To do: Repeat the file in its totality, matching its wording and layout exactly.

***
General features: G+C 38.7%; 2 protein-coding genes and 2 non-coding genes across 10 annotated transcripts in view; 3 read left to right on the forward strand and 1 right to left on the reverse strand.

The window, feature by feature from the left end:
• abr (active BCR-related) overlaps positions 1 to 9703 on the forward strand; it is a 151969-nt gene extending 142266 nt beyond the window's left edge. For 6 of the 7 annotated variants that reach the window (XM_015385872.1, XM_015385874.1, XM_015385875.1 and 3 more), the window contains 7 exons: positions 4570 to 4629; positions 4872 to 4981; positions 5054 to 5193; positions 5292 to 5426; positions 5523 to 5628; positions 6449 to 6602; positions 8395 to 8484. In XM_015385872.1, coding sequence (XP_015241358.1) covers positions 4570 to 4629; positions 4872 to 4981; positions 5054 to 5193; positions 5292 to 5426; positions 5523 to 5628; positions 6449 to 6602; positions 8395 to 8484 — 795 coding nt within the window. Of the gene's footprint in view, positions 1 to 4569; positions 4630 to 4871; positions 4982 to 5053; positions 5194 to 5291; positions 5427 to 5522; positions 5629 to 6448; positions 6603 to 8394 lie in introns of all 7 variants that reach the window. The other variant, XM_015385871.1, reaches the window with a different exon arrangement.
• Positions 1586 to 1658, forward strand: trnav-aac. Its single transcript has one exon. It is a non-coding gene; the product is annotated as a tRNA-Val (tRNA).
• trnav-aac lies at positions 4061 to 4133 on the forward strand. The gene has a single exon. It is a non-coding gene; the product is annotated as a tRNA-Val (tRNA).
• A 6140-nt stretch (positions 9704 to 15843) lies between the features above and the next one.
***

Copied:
General features: G+C 38.7%; 2 protein-coding genes and 2 non-coding genes across 10 annotated transcripts in view; 3 read left to right on the forward strand and 1 right to left on the reverse strand.

The window, feature by feature from the left end:
• abr (active BCR-related) overlaps positions 1 to 9703 on the forward strand; it is a 151969-nt gene extending 142266 nt beyond the window's left edge. For 6 of the 7 annotated variants that reach the window (XM_015385872.1, XM_015385874.1, XM_015385875.1 and 3 more), the window contains 7 exons: positions 4570 to 4629; positions 4872 to 4981; positions 5054 to 5193; positions 5292 to 5426; positions 5523 to 5628; positions 6449 to 6602; positions 8395 to 8484. In XM_015385872.1, coding sequence (XP_015241358.1) covers positions 4570 to 4629; positions 4872 to 4981; positions 5054 to 5193; positions 5292 to 5426; positions 5523 to 5628; positions 6449 to 6602; positions 8395 to 8484 — 795 coding nt within the window. Of the gene's footprint in view, positions 1 to 4569; positions 4630 to 4871; positions 4982 to 5053; positions 5194 to 5291; positions 5427 to 5522; positions 5629 to 6448; positions 6603 to 8394 lie in introns of all 7 variants that reach the window. The other variant, XM_015385871.1, reaches the window with a different exon arrangement.
• Positions 1586 to 1658, forward strand: trnav-aac. Its single transcript has one exon. It is a non-coding gene; the product is annotated as a tRNA-Val (tRNA).
• trnav-aac lies at positions 4061 to 4133 on the forward strand. The gene has a single exon. It is a non-coding gene; the product is annotated as a tRNA-Val (tRNA).
• A 6140-nt stretch (positions 9704 to 15843) lies between the features above and the next one.